- BACKGROUND OF THE INVENTION
The present invention relates generally to a system and method for interfacing dial-up devices with broadband facilities and more particularly to interfacing a plurality of dial-up devices without interruption of other devices within the same location.
Homes and businesses are populated with millions of devices with voice-band, dial-up modems designed to transfer information over the telephone circuits of the Public Switched Telephone Network (PSTN). In addition to these dial-up devices, homes and businesses are utilizing broadband facilities such as Digital Subscriber Line (DSL), cable modems, and broadband wireless. The dial-up devices are “narrowband” and may not be capable of utilizing the increased bandwidth of the broadband communications facilities. However there is a need to interface dial-up devices to broadband facilities to alleviate the need for multiple phone lines within a single location.
- SUMMARY OF THE INVENTION
For example, a home may have one or more personal computers with modems, fax machines, alarm systems, home entertainment Integrated Receiver/Decoders (IRD) and many more devices. These devices currently require a multi-second dial-up sequence before starting a data transfer. There is a need for these devices to have access to “always-on” efficient, high quality transport.
The present invention is a system and method for interfacing dial-up devices to broadband facilities, thereby eliminating the need for additional line connections. According to the present invention a system and method is provided that allows a plurality of devices, such as but not limited to, personal computers with modems, fax machines, household alarms systems, home entertainment IRD's and more to access their hosts including the capability to accept incoming calls without disruption of other devices.
According to the present invention, a home gateway is provided having access to broadband facilities. A typical home gateway has an “emergency” dial-up modem that is available in the event the DSL is not available. A personal computer connected to the gateway uses the “emergency” modem available in the gateway to access the Internet by way of a Home Phoneline Network Alliance (HPNA) protocol or similar method.
“On hook” is an expression describing a telephone line connection that is not in use and “off hook” is an expression describing a telephone line connection that is in use. The dial-up device has software that allows it to have continuous connection with an “always-on” status via the gateway. A host can then individually access the dial-up device by way of the gateway and Internet. The modem software does not allow the device to go “off-hook” when starting a callback. This means that the local telephone office will not recognize the start of a dial-up session and will not issue a dial-tone. The gateway and the dial-up device carry out a protocol that does not require recognition of off-hook.
It is an object of the present invention to provide dial-up devices with the same “always-on” efficient, high quality transport associated with DSL services. It is another object of the present invention to interface dial-up devices within a location with broadband facilities without disruption of other devices within the same location.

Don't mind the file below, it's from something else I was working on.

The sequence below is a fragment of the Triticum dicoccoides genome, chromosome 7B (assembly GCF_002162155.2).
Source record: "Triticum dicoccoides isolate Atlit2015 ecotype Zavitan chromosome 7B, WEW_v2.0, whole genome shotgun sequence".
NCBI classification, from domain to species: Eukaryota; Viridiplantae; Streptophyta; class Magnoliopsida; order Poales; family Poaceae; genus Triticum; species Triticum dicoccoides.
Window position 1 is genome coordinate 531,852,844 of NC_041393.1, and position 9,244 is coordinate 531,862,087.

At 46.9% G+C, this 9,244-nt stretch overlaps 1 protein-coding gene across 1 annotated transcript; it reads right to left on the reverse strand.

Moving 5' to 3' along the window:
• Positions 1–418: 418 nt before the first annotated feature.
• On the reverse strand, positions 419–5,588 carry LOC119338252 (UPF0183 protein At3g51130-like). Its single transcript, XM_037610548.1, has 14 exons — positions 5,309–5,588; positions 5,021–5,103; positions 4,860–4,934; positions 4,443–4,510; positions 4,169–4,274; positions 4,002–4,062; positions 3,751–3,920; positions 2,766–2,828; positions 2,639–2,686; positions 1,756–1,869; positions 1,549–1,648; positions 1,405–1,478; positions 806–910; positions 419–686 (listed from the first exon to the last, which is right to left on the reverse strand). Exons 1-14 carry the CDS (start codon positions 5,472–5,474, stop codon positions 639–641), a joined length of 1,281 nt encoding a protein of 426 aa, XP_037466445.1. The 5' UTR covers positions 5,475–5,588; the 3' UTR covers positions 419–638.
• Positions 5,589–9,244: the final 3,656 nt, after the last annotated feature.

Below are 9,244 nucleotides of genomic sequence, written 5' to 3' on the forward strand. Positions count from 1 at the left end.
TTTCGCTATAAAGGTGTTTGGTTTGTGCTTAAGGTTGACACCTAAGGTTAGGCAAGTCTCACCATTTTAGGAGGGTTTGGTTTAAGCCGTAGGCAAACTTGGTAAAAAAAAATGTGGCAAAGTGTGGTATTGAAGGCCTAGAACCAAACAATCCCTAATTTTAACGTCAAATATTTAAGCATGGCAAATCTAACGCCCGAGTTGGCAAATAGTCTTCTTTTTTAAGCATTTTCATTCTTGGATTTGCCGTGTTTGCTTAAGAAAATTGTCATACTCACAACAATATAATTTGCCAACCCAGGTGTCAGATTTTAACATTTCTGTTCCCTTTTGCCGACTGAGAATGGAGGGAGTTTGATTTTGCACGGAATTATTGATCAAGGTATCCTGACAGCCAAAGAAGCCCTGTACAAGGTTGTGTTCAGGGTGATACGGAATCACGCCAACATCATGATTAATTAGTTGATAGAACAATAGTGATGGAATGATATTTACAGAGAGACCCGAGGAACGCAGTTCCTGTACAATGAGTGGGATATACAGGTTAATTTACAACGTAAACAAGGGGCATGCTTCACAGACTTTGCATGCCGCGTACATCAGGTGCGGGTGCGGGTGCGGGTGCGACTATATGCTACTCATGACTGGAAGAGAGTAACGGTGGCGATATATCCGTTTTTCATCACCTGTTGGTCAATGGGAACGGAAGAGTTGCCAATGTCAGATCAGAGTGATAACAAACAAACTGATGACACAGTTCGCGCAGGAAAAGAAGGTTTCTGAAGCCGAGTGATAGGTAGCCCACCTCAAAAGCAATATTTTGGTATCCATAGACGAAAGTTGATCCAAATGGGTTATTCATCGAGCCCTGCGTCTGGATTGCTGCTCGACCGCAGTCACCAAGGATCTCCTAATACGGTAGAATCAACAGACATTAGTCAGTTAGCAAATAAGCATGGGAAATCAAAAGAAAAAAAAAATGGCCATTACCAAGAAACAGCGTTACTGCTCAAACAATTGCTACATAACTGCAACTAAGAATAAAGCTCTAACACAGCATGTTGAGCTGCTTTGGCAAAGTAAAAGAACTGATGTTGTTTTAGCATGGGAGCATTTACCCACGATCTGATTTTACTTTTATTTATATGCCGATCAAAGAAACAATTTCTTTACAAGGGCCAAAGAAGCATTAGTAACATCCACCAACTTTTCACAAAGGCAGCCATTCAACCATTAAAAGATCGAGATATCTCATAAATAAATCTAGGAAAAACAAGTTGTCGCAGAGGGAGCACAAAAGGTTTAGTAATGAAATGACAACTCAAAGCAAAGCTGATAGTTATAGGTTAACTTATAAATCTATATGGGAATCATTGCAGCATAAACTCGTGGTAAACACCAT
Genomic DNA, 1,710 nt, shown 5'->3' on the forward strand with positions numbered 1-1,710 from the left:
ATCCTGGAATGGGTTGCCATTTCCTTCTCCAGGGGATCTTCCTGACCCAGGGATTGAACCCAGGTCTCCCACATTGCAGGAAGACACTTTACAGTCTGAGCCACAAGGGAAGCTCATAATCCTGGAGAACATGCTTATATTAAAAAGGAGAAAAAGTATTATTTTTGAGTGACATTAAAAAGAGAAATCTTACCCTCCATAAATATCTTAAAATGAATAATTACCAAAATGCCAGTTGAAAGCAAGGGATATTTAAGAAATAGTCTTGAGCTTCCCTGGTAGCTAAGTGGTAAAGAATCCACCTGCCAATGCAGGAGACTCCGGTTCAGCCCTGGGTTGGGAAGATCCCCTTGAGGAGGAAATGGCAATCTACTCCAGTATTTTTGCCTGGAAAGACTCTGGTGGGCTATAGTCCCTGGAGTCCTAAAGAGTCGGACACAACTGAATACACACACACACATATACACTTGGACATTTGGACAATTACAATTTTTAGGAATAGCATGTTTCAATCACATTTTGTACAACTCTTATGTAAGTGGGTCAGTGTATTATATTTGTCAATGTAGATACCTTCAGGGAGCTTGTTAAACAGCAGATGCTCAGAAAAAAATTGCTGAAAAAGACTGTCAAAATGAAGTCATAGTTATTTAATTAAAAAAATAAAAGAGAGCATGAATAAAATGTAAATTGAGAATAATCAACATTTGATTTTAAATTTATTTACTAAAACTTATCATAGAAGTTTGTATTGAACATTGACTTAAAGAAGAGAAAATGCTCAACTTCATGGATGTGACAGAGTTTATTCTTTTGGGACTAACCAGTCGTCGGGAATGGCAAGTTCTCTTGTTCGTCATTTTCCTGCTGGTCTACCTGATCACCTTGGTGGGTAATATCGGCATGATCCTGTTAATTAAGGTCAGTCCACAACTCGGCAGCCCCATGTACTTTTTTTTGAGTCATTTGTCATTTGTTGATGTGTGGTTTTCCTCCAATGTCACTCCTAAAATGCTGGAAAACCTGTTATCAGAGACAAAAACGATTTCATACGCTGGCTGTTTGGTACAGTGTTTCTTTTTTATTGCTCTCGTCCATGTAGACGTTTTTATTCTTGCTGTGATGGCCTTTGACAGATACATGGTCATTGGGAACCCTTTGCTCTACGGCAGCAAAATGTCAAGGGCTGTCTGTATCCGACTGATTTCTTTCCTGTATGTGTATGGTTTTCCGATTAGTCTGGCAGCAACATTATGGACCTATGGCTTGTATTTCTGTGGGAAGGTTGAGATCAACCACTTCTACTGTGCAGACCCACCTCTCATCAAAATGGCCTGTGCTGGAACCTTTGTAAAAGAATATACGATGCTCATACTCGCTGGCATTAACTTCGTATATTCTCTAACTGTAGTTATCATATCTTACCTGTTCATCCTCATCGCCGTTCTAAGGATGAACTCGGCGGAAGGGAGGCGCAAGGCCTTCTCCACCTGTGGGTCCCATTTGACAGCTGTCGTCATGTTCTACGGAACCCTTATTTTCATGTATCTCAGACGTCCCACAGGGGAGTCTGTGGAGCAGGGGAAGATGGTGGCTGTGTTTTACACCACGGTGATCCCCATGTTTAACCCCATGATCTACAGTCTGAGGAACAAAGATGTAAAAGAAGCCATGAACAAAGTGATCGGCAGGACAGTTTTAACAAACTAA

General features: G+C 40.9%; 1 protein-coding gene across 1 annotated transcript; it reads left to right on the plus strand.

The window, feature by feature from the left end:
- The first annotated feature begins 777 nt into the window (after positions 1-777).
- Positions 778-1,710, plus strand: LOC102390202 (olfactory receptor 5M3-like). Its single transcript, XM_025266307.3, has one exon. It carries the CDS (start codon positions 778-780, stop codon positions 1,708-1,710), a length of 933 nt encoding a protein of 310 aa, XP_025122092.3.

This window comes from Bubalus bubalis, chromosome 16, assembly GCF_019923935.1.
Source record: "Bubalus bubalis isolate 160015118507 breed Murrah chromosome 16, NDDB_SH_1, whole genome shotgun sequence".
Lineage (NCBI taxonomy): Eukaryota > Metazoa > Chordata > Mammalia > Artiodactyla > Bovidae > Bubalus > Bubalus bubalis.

BRIEF DESCRIPTION OF THE DRAWINGS
Other objects and advantages of the present invention will become apparent upon reading the following detailed description and appended claims, and upon reference to the accompanying drawings.
For a more complete understanding of this invention, reference should now be had to the embodiments illustrated in greater detail in the accompanying drawings and described below by way of examples of the invention. In the drawings:
FIG. 1 is a prior art installation of a DSL gateway and IRD in an example home;
FIG. 2 is a proposed installation of a DSL gateway and IRD having an HPNA modem; and
DETAILED DESCRIPTION OF PREFERRED EMBODIMENTS
FIG. 3 is a diagram of the gateway installation of the present invention.
FIG. 1 is a block diagram of a prior art installation of a home gateway 10 having both a DSL phone line 12 and a Plain Old Telephone Service (POTS) line 14. The present invention will be described herein with an application having an IRD and DSL. However it should be noted that the present invention is applicable to a variety of applications. The home DSL gateway 10 has connection to a personal computer 16. The gateway 10 has interface logic 18 that interfaces the personal computer 16 with a microcomputer 20 in the gateway. The microcomputer 20 may have several modem devices connected thereto. For example, a DSL modem 22, a dial-up modem 24 and a HPNA modem 26 are all typically in communication with the microcomputer 20 in the gateway 10.
The gateway 10 provides the DSL modem 22 interface at Mega bit per second data speeds to a Digital Subscriber Line Multiple Access Multiplexer (DSLAM) 28 that is housed at a local telephone office. The DSLAM 28 and a local digital network interlink to the Internet 30.
Within the configuration at a home location, the personal computer 16 connects to the gateway by way of an interface such as a Universal Serial Bus (USB) 31. Other personal computers 32 may connect to the gateway 10 and the Internet 30 using a dedicated HPNA modem 26. The dial-up modem 24 is typically included in the gateway 10 as a backup to the DSL facility.
Also at the home location, there are one or more Integrated Receiver Decoders (IRD) 34 that receive satellite transmissions for one or more televisions 35. The Integrated Receiver Decoders 34, such as the type used with DIRECTV, contain a dial-up modem 36, and all the IRD's 34 are connected to a common phone line 14 within the home. The modem in a typical IRD is used very infrequently, roughly on the order of once per month, for reporting pay-per-view purchases. Some IRD's are equipped with e-commerce features and the modem 36 is also used for electronic commerce applications.